James Ivory (‘Call Me By Your Name’) chats first love, classic Merchant/Ivory films, and possibly becoming the oldest Oscar winner ever [EXCLUSIVE VIDEO INTERVIEW]

“Everybody’s had first love with all of its ecstatic side and its dreadfulness,” reveals James Ivory about the screenplay he adapted from the Andre Aciman novel of “Call Me By Your Name.” In our recent interview (watch the exclusive video above), he adds that he also enjoyed that it was set in Italy, one of his favorite locales in the world and the central characters: “I liked the milieux of the kind of family it was, sort of an international family. It’s what I consider, although not a Merchant/Ivory film, it’s got a Merchant/Ivory big house in it. It’s got a family that speaks several languages and the different language of the servants… All of that was appealing.”

In this Sony Pictures Classics release now playing in theaters, Timothee Chalamet plays Elio Perlman, a 17-year-old American living with his family in Italy during 1983. An older American graduate student named Oliver (Armie Hammer) arrives to stay with the family and work alongside Elio’s father Lyle (Michael Stuhlbarg), a Greco-Roman culture professor. Elio and Oliver begin a romantic and then sexual relationship throughout the summer. The movie is directed by Luca Guadagnino (“I Am Love,” “A Bigger Splash”).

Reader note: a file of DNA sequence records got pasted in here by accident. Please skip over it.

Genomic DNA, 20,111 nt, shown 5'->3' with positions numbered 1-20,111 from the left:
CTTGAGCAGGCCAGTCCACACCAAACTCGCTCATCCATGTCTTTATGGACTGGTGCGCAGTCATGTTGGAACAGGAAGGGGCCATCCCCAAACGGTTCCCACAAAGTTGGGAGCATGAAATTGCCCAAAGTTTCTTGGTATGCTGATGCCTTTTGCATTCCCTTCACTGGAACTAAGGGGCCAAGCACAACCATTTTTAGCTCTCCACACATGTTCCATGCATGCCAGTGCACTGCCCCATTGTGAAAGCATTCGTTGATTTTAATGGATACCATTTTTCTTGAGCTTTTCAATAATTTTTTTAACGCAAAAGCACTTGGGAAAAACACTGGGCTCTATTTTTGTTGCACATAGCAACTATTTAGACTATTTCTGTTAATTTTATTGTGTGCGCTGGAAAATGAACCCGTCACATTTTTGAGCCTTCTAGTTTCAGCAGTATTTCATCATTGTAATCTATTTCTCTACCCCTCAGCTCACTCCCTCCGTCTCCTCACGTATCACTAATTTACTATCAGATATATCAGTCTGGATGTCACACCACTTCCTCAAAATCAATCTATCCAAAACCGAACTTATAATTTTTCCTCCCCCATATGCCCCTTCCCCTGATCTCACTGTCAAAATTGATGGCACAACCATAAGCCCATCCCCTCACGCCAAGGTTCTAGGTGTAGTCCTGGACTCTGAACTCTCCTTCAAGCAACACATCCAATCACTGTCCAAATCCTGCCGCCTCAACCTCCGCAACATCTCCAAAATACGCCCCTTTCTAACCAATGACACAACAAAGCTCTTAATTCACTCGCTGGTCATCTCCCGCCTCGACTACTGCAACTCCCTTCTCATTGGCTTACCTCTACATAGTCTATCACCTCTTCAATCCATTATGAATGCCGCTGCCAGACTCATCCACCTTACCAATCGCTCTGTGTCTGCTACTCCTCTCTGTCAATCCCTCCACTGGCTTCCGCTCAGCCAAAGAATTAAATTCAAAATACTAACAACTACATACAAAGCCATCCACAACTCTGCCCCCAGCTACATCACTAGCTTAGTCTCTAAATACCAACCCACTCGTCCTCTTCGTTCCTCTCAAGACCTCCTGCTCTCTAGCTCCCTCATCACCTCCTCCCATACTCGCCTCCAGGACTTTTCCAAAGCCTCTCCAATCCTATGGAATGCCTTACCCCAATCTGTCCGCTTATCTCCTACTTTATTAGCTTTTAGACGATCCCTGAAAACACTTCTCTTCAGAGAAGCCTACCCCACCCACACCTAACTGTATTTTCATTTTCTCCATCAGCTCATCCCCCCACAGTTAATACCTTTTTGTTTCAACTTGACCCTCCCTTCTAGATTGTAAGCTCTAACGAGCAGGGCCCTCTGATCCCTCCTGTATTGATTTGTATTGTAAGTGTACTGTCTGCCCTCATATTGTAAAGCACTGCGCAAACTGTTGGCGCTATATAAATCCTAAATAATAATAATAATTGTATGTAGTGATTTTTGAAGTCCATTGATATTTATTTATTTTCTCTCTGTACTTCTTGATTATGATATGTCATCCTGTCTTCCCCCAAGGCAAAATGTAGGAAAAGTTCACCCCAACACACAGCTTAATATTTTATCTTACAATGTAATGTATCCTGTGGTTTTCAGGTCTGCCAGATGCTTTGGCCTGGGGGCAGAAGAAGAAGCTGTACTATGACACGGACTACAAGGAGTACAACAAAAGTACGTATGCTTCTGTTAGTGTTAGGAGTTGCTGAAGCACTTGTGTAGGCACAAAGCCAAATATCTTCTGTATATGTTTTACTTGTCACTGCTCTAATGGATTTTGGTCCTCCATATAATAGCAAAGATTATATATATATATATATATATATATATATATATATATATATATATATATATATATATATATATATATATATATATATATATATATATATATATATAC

For much of his career, Ivory teamed with producer Ismail Merchant for the lavish types of productions known as Merchant/Ivory films. Along with Best Picture nominations at the Oscars, Ivory personally received directing bids for “A Room with a View” (1985), “Howards End” (1992), and “The Remains of the Day” (1993). Ivory also had Directors Guild noms for those same three films and received the DGA lifetime achievement award in 1995.

At age 89, he would be the oldest competitive winner in Academy Awards history. The current holder of that title is composer Ennio Morricone at age 87 for “The Hateful Eight” (2015). Of that possible record, Ivory says, “To me, it would be extraordinary! I don’t feel all that old. I once heard this, it was written somewhere, that people who win an Oscar tend to live longer than people who merely get nominated. Let’s say I would be happy to win in that case.”

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